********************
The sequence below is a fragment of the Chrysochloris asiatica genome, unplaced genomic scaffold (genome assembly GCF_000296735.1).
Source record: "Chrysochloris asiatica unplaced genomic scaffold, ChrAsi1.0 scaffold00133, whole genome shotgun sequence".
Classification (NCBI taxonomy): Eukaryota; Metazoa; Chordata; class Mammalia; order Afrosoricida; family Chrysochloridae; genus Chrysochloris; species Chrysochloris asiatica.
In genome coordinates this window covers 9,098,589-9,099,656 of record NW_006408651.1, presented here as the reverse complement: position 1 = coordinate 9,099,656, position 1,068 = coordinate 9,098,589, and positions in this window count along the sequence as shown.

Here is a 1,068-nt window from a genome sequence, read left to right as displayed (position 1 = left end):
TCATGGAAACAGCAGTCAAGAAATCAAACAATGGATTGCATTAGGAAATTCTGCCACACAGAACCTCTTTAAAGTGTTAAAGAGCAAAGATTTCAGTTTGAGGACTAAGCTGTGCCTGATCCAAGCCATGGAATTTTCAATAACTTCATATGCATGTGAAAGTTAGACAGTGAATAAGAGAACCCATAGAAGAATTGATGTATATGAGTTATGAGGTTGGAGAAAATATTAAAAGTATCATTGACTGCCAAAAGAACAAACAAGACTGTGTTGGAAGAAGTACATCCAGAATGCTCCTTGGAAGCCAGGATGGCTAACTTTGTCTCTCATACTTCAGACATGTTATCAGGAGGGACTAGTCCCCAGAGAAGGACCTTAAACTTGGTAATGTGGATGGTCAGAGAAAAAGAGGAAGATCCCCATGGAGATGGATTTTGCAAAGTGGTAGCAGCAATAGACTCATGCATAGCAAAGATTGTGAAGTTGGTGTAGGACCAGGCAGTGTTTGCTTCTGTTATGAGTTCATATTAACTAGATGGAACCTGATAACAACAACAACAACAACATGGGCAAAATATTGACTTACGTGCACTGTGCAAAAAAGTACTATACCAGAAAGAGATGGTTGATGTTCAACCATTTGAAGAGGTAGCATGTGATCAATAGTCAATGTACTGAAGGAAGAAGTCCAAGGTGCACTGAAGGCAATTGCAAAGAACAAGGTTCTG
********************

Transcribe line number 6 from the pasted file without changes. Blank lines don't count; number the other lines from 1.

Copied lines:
TCATGGAAACAGCAGTCAAGAAATCAAACAATGGATTGCATTAGGAAATTCTGCCACACAGAACCTCTTTAAAGTGTTAAAGAGCAAAGATTTCAGTTTGAGGACTAAGCTGTGCCTGATCCAAGCCATGGAATTTTCAATAACTTCATATGCATGTGAAAGTTAGACAGTGAATAAGAGAACCCATAGAAGAATTGATGTATATGAGTTATGAGGTTGGAGAAAATATTAAAAGTATCATTGACTGCCAAAAGAACAAACAAGACTGTGTTGGAAGAAGTACATCCAGAATGCTCCTTGGAAGCCAGGATGGCTAACTTTGTCTCTCATACTTCAGACATGTTATCAGGAGGGACTAGTCCCCAGAGAAGGACCTTAAACTTGGTAATGTGGATGGTCAGAGAAAAAGAGGAAGATCCCCATGGAGATGGATTTTGCAAAGTGGTAGCAGCAATAGACTCATGCATAGCAAAGATTGTGAAGTTGGTGTAGGACCAGGCAGTGTTTGCTTCTGTTATGAGTTCATATTAACTAGATGGAACCTGATAACAACAACAACAACAACATGGGCAAAATATTGACTTACGTGCACTGTGCAAAAAAGTACTATACCAGAAAGAGATGGTTGATGTTCAACCATTTGAAGAGGTAGCATGTGATCAATAGTCAATGTACTGAAGGAAGAAGTCCAAGGTGCACTGAAGGCAATTGCAAAGAACAAGGTTCTG